Pope Francis, one of the world's powerful religious leaders, is worried just like global political leaders that a grim mistake could trigger a nuclear war. Though he did not point out which country or a political scenario he was referring to, his concerns are bound to be seen through the prism of what is currently happening around North Korea.

The 81-year-old Vatican pontiff was just setting off a week-long trip on Monday (16 January) to Latin America where he will visit Chile and Peru. But, his spokesman distributed a chilling photograph of a nuclear disaster to those reporters on board the plane.

That image showed a young Japanese boy carrying his dead brother on his back in the aftermath of the US dropping a catastrophic nuclear bomb on Nagasaki, Japan. Francis said he was moved when he accidentally received the unsettling picture, which was captured by the American photographer, Joseph Roger O'Donnell.

"I found it by chance," said the pope as he attempted to underscore the repercussions of World War II. "Such image moves more than a thousand words. And I wanted to share it with you," added Francis illustrating the picture as a "fruit of war".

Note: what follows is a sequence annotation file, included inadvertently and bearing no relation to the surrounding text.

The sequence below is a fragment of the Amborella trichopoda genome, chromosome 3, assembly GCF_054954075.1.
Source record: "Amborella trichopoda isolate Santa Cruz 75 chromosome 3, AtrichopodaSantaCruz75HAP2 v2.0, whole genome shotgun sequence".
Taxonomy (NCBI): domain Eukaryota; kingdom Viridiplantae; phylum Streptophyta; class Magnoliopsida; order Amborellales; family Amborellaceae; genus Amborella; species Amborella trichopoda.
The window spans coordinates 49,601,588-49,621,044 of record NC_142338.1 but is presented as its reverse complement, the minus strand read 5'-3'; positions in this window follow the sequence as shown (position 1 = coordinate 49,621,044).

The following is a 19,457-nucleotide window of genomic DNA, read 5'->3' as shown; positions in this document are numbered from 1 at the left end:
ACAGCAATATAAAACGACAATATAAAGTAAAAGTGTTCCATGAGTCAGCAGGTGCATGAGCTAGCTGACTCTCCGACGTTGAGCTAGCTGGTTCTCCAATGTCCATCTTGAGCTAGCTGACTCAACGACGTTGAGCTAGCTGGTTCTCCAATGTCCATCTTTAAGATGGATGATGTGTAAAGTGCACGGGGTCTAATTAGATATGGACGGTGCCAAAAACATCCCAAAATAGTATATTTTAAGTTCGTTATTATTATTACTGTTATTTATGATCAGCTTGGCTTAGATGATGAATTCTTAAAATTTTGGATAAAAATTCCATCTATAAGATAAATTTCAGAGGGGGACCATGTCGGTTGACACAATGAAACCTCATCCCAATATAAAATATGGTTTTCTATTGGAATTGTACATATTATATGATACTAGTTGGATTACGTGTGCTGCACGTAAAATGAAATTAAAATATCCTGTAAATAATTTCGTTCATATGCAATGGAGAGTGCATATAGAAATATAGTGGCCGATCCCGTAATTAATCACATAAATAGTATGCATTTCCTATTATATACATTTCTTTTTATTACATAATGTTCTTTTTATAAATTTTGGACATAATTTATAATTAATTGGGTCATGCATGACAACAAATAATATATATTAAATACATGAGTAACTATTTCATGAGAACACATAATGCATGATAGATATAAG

When reporters asked how he sees the world with political uncertainties, the pope said: "I think we are at the very edge. I am really afraid of this. One accident is enough to precipitate things."

However, this is not the first time Francis, who is more vocal than many of his predecessors on political matters, spoke on abandoning nuclear weapons. He has previously called on nations not to stockpile nuclear warheads even if it is for the purpose of deterrence.

His comments have also come at a time when the situation in the Korean peninsula is undergoing a turbulent phase with Pyongyang pressing ahead with its weapons activities with few signs of rapprochement.

Francis' remarks were made just against the backdrop of a false missile alert occurring in Hawaii sparking panic among residents.

Pope Francis and nuclear disaster warning
Pope Francis waves after arriving in Santiago, Chile Ricardo Rojas/Reuters